Transparent aluminum armor

Air Force testing new transparent armor

A lot of folks have noted this already, but a reader tipped me off and I finally looked into it a bit more. Of course, a lot of folks are bringing up Scotty and the transparent steel used in Star Trek IV, so I won’t even bother mentioning it here. Here’s what we’re (not) looking at:

The new armor combines the transparent ALONtm piece as a strike plate, a middle section of glass and a polymer backing. Each layer is visibly thinner than the traditional layers.

ALONtm is virtually scratch resistant, offers substantial impact resistance, and provides better durability and protection against armor piercing threats, at roughly half the weight and half the thickness of traditional glass transparent armor, said the lieutenant.

In a June 2004 demonstration, an ALONtm test pieces held up to both a .30 caliber Russian M-44 sniper rifle and a .50 caliber Browning Sniper Rifle with armor piercing bullets. While the bullets pierced the glass samples, the armor withstood the impact with no penetration.

In extensive testing, ALONtm has performed well against multiple hits of .30 caliber armor piercing rounds — typical of anti-aircraft fire, Lieutenant La Monica said. Tests focusing on multiple hits from .50 caliber rounds and improvised explosive devices are in the works.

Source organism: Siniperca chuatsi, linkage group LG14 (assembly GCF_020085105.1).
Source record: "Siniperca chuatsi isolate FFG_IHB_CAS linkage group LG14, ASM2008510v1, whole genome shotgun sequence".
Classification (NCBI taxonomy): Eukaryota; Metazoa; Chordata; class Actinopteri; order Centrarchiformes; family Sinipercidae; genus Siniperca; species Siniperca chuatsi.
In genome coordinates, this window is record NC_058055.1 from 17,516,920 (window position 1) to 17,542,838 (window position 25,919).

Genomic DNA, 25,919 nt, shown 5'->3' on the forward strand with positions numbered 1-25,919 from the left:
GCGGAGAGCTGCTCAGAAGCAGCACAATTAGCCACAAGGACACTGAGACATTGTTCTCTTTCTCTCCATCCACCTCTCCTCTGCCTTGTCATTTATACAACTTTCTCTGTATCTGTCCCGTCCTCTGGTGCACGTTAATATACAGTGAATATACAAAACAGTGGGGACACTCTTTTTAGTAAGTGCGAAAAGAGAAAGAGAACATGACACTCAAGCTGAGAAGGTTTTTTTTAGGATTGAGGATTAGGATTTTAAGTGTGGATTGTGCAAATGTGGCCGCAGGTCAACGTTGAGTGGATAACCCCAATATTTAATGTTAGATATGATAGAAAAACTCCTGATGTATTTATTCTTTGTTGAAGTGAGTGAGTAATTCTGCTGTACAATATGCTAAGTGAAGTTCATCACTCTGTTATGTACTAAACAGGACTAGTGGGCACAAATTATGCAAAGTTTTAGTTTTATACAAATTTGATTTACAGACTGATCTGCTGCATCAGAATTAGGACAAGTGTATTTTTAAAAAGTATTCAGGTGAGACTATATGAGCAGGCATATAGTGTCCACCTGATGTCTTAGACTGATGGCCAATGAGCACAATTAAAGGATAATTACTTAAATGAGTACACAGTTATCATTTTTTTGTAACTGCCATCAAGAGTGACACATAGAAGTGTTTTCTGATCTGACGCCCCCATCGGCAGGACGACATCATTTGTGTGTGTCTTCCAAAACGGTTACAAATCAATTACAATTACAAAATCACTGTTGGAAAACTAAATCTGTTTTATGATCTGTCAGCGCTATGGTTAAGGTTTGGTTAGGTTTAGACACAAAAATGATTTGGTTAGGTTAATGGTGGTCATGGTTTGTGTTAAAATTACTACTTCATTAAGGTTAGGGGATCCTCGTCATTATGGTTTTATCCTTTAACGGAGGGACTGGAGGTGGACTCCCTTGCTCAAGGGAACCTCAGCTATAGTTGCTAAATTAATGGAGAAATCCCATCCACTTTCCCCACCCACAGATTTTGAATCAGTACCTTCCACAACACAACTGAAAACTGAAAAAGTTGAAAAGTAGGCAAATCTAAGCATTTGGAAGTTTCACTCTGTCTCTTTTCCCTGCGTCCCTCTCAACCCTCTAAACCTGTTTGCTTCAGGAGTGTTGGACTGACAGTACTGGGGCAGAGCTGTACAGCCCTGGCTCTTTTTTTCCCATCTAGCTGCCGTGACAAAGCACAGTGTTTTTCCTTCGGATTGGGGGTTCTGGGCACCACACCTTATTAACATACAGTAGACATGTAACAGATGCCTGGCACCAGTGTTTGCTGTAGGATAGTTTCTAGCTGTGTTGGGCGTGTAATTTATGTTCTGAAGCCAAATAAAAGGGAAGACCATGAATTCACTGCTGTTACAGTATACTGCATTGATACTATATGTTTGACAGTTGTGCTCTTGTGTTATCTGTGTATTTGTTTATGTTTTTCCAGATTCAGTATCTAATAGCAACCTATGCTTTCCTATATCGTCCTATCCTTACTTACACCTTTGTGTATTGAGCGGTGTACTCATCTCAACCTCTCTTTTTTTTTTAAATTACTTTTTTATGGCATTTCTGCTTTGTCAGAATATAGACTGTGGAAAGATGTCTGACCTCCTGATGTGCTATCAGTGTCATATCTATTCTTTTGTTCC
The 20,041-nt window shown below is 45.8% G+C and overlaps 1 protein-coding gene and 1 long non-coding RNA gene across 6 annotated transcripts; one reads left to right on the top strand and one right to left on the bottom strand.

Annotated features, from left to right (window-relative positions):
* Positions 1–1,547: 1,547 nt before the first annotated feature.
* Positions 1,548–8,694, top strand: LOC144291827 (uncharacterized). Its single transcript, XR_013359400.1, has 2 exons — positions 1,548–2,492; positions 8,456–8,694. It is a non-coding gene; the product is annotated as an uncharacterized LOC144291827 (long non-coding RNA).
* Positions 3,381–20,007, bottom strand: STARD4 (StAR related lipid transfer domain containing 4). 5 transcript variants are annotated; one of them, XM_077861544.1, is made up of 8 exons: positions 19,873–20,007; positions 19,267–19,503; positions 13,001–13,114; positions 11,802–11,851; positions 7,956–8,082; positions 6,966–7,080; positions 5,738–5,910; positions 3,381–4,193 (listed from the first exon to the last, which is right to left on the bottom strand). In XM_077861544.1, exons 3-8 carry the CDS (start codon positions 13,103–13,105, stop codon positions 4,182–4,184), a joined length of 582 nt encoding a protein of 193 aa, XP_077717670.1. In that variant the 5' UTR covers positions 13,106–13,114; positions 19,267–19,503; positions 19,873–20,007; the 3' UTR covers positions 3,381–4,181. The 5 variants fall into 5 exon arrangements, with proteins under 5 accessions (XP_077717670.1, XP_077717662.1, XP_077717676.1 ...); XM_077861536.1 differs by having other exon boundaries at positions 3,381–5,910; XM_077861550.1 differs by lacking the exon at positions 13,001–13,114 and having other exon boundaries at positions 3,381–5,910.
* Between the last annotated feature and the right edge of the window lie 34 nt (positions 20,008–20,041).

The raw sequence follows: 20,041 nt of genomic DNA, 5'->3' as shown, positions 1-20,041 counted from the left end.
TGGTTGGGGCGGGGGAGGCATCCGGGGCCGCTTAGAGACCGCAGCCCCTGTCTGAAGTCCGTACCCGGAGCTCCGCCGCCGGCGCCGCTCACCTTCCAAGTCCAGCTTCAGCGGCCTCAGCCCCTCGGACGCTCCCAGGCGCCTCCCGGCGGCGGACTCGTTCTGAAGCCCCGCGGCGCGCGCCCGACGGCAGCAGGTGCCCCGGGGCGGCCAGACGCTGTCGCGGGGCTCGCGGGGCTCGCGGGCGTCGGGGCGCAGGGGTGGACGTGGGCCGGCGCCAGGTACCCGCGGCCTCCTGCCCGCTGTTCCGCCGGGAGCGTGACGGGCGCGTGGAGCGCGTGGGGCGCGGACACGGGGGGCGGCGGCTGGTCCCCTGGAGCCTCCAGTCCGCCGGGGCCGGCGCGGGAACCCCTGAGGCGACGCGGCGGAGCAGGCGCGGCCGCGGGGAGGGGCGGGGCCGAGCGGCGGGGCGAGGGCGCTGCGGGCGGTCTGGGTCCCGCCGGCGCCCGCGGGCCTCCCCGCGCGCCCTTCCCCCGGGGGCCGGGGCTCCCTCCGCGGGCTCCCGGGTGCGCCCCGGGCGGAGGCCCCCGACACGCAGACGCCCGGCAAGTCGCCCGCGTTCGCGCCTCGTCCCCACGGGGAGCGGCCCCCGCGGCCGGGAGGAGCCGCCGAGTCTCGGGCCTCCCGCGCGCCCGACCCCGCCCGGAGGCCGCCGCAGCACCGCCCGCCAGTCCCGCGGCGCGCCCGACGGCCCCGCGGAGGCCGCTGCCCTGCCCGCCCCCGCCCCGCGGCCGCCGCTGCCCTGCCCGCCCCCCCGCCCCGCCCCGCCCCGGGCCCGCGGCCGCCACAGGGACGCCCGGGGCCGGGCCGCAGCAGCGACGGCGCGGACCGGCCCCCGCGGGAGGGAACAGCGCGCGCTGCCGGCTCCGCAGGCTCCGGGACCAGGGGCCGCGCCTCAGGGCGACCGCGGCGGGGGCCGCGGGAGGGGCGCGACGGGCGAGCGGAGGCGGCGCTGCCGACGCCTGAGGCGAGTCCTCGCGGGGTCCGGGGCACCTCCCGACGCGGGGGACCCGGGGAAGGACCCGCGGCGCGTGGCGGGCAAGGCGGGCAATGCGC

The lieutenant is optimistic about the results because the physical properties and design of the material are intended to stop higher level threats.

“The higher the threat, the more savings you’re going to get,” he said. “With glass, to get the protection against higher threats, you have to keep building layers upon layers. But with ALONtm, the material only needs to be increased a few millimeters.”

The stuff is still very difficult to make and costs about four or five times as much a traditional glass armor. Even at that price, though, it will still be worth it for many applications. One thing that might help mitigate the high cost is the stuff’s resistance to scratching. In Iraq, for instance, windshields on armored Humvees need to be replaces when sand damage renders them unusable. If this ALONtm can outlast four or five standard windshields, it’s already worth it economically even if you discount the advantage of weight, which is substantial.

Comments

  1. I wonder if it can be moulded? (I imagine so, regular Aluminium can). If so, it’d be perfect for aircraft canopies and windows. Bird-proof and bullet-proof. I guess the other question is, will curved sections of it distort the image behind it? That’s another issue for fighter canopies. Compared to the cost of a plane, it seems the cost of using this material for canopies and windows would be negligible.

  2. I wonder if it can be moulded? (I imagine so, regular Aluminium can).’ I think calling this stuff Aluminum is a misnomer. It really sounds more like a clear ceramic, with some Aluminum mixed in. The techniques for manufacturing it and bending it would be more similar to glass than to metal. Somewhere else I read that manufacturing bent pieces could be tricky, and early applications would likely be for flat pieces. IIRC, the wording was that its possible to manufacture curved pieces, but hard (i.e. expensive).

  3. BTW, as a closet Trekker, I gotta say this. In ST-IV, they WERE talking about ‘transparent aluminum’ as stated by the disbeliving gentleman in the polymers company.